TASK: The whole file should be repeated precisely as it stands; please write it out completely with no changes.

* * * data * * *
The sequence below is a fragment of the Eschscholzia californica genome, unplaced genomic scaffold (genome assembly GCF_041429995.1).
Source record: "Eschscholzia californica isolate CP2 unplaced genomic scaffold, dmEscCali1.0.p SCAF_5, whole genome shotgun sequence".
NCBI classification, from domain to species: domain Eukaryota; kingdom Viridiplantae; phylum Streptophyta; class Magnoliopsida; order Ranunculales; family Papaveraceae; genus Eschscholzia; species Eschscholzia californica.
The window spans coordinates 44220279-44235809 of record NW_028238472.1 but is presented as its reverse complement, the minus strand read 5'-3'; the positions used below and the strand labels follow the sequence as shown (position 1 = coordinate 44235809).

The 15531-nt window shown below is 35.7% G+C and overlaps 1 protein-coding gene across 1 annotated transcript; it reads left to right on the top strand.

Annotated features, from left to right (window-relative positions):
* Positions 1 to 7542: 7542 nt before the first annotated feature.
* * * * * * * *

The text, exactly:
The sequence below is a fragment of the Eschscholzia californica genome, unplaced genomic scaffold (genome assembly GCF_041429995.1).
Source record: "Eschscholzia californica isolate CP2 unplaced genomic scaffold, dmEscCali1.0.p SCAF_5, whole genome shotgun sequence".
NCBI classification, from domain to species: domain Eukaryota; kingdom Viridiplantae; phylum Streptophyta; class Magnoliopsida; order Ranunculales; family Papaveraceae; genus Eschscholzia; species Eschscholzia californica.
The window spans coordinates 44220279-44235809 of record NW_028238472.1 but is presented as its reverse complement, the minus strand read 5'-3'; the positions used below and the strand labels follow the sequence as shown (position 1 = coordinate 44235809).

The 15531-nt window shown below is 35.7% G+C and overlaps 1 protein-coding gene across 1 annotated transcript; it reads left to right on the top strand.

Annotated features, from left to right (window-relative positions):
* Positions 1 to 7542: 7542 nt before the first annotated feature.